It’s also made clear that what they learn isn’t to be siloed away in their heads. If they think someone else might need to know something, they have a duty to share that knowledge with them – again, at their own initiative. As Ridge sees it, this is how horizontal, peer-to-peer learning cultures are built. 

Transparency is the final piece of the puzzle. WD-40 doesn’t do back-room deals, or negotiate salaries behind closed doors. Every bit of financial information, from pay to investment and revenue data, is published for staff, meaning there are no obvious injustices or unfair discrepancies. 

Add all that up and you get an efficient learning culture and a happy team. Like Gallup, WD-40 conducts a survey about workplace attitudes every two years. Theirs makes for happier reading, though. As of 2020, 98 percent of employees said they feel engaged and motivated at work!

Successful leaders don’t focus on answers – they ask the right questions.

In 2014, Microsoft appointed a new CEO – Satya Nadella. He was a surprise choice. There was no question that the former head of the company’s cloud services division was competent. But he’d flown under the radar. For many, he didn’t look like a leader. He wasn’t bold and brash; he listened more than he talked. That, though, was exactly what the organization needed.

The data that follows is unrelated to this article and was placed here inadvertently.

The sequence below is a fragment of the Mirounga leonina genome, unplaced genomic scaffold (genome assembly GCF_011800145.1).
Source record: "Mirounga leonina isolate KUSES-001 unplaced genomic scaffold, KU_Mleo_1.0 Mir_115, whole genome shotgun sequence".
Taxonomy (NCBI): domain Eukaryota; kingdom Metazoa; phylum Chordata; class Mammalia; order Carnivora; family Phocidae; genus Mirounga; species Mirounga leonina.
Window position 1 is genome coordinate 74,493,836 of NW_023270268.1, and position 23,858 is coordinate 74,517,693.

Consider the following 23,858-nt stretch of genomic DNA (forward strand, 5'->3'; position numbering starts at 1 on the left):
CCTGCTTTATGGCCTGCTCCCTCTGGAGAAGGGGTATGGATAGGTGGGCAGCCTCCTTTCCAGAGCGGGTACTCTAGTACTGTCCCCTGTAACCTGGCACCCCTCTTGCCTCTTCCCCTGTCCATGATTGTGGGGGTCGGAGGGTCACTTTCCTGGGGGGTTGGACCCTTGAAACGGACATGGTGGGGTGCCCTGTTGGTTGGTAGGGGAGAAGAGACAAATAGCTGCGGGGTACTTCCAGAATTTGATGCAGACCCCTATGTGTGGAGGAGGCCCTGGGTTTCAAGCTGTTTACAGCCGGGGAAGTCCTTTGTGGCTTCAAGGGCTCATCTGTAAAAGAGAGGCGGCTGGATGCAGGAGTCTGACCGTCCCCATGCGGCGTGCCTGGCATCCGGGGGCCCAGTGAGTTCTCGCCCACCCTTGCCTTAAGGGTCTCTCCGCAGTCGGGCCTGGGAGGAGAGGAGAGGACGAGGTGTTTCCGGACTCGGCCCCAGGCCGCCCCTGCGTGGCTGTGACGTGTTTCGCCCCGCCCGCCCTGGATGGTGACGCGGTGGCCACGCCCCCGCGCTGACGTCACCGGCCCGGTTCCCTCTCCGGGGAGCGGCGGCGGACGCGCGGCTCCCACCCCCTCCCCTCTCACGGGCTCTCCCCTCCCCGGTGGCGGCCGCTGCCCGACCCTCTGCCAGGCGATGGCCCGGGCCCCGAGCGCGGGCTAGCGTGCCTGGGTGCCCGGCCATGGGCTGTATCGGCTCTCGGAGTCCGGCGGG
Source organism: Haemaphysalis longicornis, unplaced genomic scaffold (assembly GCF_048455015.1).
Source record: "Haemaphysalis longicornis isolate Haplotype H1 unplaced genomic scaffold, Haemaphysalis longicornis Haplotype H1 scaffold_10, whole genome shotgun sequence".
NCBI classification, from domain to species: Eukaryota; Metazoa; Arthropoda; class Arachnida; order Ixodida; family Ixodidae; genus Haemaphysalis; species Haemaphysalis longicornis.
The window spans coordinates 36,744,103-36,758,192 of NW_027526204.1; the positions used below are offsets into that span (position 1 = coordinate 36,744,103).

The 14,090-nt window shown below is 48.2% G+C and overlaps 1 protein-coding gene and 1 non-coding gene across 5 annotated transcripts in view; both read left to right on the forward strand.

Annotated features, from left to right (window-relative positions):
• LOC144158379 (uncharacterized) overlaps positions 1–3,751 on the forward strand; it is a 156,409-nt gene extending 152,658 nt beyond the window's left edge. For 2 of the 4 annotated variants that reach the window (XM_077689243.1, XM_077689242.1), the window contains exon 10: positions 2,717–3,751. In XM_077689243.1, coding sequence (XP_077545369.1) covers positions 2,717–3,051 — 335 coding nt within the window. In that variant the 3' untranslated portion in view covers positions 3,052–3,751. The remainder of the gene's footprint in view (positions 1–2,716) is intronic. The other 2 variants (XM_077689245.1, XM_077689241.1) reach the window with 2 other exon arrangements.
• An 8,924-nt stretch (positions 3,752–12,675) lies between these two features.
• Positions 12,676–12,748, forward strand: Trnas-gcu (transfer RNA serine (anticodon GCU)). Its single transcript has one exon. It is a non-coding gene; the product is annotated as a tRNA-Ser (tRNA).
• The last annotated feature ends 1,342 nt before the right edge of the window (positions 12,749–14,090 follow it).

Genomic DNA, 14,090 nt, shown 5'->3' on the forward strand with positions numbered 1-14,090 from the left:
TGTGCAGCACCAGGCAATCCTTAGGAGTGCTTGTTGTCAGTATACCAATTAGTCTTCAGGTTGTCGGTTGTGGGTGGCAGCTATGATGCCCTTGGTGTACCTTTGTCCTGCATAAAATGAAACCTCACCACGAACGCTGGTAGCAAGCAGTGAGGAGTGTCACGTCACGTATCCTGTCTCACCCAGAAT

Thing was, Microsoft was falling behind. In its heyday, it had been the largest company in the world by market capitalization. That honor now belonged to its competitor: Apple. 

Steve Ballmer, Nadella’s predecessor, ran Microsoft with a steady hand. Revenue grew, but more slowly than in the past. More worryingly, “old” technologies accounted for the largest part of that revenue. The world was changing, too – fast. Consumers were gravitating away from desktop PCs and embracing smartphones. When Ballmer saw an iPhone back in 2007, he predicted that it would flop – no one wanted a phone without a proper keyboard, he said. It was a symbolic moment. Microsoft, under Ballmer, had been blindsided by technological innovation. 

Apple, by contrast, was roaring into the future. By 2017, two thirds of its revenue came from iPhones – the carriers of the social media revolution. While Microsoft stuck to old models and sold its software, Apple gave it away for free. That meant more people updated their operating systems, which made it easier and cheaper for Apple to provide support. Microsoft, meanwhile, had the unenviable job of supporting multiple iterations of its operating system, some a decade old.